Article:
The California Condor was down to just 27 individuals in 1987 due to lead poisoning (eating carrion containing lead shot), habitat loss and poaching. At that point an emergency was declared and every wild individual was captured and put into captive breeding programs in two zoos in California. Chicks were hatched and raised and several years later they began the delicate process of reintroducing them to the wild.
Today there are over 300 individuals in the wild with another 200 in captivity, and in 2019 the 1,000 chick was born in the wild in Zion National Park! This is fantastic news and shows just how powerfully we can impact the survival of species world-wide.
Blue whale populations were decimated by whaling, exterminating an estimated 97% of their numbers until a moratorium was placed on whaling in 1986. When whalers first descended on their summer feeding grounds around South Georgia Island off Antarctica they would see “whales by the thousands” in the area. An estimated 176,000 whales were taken over 60 years.
In 2018 a lone pair of Blue Whales was spotted in the area, adding to just one or two sightings over the last 40-50 years. And then in 2020 – on their most recent survey – 55 Blue Whales were counted feeding in the area! An amazing swell in the numbers in such a short time.
In January, Dr. Samuel Wasser and myself had the pleasure of speaking to a crowded Great Hall about the efforts being made to protect and preserve elephants at Town Hall Seattle. If you weren’t able to make it to the event, the Seattle Channel has made it available for all to watch online.
If you’re inspired to help, visit www.giving.uw.edu/ivory and contribute to a very worthy cause via the University of Washington.
Today is “Monarch Butterfly Day” according to whatever mystical powers-that-be control the hashtags! I’ve had the pleasure of photographing Monarchs over the years at many of Mexico’s renowned preserves that harbor millions of butterflies as they migrate.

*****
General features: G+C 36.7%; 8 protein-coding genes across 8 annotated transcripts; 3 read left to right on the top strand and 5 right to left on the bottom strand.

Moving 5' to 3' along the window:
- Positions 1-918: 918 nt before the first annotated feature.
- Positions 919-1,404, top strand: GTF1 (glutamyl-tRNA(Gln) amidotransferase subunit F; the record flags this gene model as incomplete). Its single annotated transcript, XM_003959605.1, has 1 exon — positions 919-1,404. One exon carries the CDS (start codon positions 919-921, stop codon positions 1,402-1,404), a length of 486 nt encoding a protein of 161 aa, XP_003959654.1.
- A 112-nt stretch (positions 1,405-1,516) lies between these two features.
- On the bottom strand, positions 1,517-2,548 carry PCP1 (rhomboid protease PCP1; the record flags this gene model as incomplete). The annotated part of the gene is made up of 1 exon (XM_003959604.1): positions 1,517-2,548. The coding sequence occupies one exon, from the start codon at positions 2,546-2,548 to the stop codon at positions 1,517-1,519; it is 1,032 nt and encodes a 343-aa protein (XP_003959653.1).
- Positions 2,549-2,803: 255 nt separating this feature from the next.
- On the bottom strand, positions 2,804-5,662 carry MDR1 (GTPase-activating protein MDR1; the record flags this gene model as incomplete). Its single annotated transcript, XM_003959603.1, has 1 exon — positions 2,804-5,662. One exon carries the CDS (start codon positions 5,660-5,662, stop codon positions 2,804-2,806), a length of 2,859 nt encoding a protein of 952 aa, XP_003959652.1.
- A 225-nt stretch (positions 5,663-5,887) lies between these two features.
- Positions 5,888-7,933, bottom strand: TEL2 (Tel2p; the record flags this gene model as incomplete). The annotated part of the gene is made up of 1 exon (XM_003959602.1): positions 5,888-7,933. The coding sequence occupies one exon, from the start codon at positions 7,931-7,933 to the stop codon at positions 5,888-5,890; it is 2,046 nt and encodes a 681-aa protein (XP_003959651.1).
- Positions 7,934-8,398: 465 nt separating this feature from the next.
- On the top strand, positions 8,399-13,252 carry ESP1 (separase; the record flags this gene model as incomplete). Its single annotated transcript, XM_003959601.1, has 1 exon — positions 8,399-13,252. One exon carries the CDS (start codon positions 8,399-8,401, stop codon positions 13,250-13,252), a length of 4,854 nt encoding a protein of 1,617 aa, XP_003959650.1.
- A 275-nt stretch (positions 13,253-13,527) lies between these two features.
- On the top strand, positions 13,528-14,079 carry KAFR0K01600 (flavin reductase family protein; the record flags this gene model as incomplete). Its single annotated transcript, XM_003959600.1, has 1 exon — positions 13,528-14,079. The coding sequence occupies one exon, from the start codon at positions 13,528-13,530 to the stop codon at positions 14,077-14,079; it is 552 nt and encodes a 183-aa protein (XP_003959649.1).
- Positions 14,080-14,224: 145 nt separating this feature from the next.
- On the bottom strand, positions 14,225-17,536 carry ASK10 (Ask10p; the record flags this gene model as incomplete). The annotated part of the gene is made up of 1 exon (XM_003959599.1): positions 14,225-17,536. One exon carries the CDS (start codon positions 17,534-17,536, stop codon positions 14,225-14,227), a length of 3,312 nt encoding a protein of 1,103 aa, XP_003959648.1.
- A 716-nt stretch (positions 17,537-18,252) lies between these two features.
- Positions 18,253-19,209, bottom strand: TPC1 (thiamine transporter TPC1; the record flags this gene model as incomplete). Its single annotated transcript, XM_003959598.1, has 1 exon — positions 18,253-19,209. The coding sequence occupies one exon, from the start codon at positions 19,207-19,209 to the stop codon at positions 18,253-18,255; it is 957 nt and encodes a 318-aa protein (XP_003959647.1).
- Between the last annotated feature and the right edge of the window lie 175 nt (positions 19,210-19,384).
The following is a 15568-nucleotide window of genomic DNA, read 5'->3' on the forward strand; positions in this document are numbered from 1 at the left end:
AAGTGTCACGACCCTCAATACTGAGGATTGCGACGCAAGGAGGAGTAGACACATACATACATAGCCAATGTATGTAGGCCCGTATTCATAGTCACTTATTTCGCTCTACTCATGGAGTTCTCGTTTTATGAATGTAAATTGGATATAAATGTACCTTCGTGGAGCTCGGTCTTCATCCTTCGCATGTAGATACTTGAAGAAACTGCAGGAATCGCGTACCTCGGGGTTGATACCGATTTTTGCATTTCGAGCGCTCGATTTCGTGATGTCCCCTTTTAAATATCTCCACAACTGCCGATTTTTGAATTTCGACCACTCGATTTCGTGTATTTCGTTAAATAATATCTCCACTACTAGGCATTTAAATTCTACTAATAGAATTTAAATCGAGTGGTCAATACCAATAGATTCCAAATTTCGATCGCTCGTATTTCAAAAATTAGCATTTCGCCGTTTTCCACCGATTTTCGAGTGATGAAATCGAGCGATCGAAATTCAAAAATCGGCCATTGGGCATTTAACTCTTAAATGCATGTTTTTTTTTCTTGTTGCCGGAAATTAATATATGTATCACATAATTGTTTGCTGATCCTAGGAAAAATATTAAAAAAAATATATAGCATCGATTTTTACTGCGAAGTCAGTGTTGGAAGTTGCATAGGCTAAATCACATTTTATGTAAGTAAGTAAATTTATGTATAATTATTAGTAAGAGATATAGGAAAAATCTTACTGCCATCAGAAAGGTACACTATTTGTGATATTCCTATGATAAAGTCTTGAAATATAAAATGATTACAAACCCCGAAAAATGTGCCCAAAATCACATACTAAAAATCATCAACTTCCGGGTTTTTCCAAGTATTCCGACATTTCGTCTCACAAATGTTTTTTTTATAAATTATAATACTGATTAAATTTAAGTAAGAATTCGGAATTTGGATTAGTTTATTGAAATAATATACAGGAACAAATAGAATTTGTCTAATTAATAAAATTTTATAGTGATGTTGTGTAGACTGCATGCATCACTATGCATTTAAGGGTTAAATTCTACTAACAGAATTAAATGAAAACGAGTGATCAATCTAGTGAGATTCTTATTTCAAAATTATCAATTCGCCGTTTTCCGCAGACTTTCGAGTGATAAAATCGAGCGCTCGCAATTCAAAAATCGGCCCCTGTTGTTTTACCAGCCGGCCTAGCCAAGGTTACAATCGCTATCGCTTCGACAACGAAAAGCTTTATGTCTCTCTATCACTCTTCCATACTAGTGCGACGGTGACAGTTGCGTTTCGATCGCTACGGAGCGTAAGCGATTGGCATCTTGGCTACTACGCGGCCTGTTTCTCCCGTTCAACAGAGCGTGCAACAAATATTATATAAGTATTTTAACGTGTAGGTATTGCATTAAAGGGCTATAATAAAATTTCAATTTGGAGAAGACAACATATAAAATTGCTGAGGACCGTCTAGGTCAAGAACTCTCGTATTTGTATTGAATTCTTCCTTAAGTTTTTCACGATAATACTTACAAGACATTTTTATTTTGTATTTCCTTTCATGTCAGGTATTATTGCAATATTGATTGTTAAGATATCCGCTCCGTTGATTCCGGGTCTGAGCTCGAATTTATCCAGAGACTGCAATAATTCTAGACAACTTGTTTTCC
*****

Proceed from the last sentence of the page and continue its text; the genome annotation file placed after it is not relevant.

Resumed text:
It’s with a heavy heart, then, that I make this post – one that should be about the beauty of this creature and the symbolism and joy it brings world-wide. However, tragic events that have befallen a pair of conservation heroes in Mexico should be taking center stage right now until answers are found.
As you may have heard, activists and outspoken critics of the illegal logging activities in preserved areas of Mexico, Homero Gómez González and Raúl Hernández Romero were recently found deceased, both under mysterious and possibly malicious circumstances.
González was an agricultural engineer and the manager of the El Rosario Monarch Butterfly Preserve. Growing up in a logging family, he was a skeptic of conservation efforts and their possible impact on contributing to poverty in the region. His background and education gave strength to his voice when, in the early 2000’s, he became an advocate for curbing the deforestation he was seeing first hand.
Next Wednesday, January 29th I’ll be joined by Dr. Samuel Wasser at Town Hall Seattle to give a special presentation to discuss the many threats to Elephants world wide, as well as the hopefulness surrounding the many measures being explored and executed to curb the decline of their population.
I had the honor of working with Dr. Wasser on my recent book Wild Elephants. As the director of the Center for Conservation Biology, Sam is recognized world-wide on an expert on elephant populations, and a pioneer in the area of non-invasive monitoring methods.
Through photos, conversation, and research notes we will describe the disturbing trends facing elephants – but also the work being done to ensure their continued survival.
It’s #GivingTuesday – so it’s a good time to mention the wonderful charitable organizations featured in my recent book, WILD ELEPHANTS: Conservation in the Age of Extinction. Though the book does touch on the troubling plight of elephant populations, we also explore many of the fantastic organizations and individuals who are out there making a difference and providing hope for the future of these animals.
To that end, if you’re feeling charitable this holiday season here is a list of the organizations mentioned in the book. Maybe the nature lover in your life or the person who has everything would appreciate a simple holiday donation in their name? Anything helps!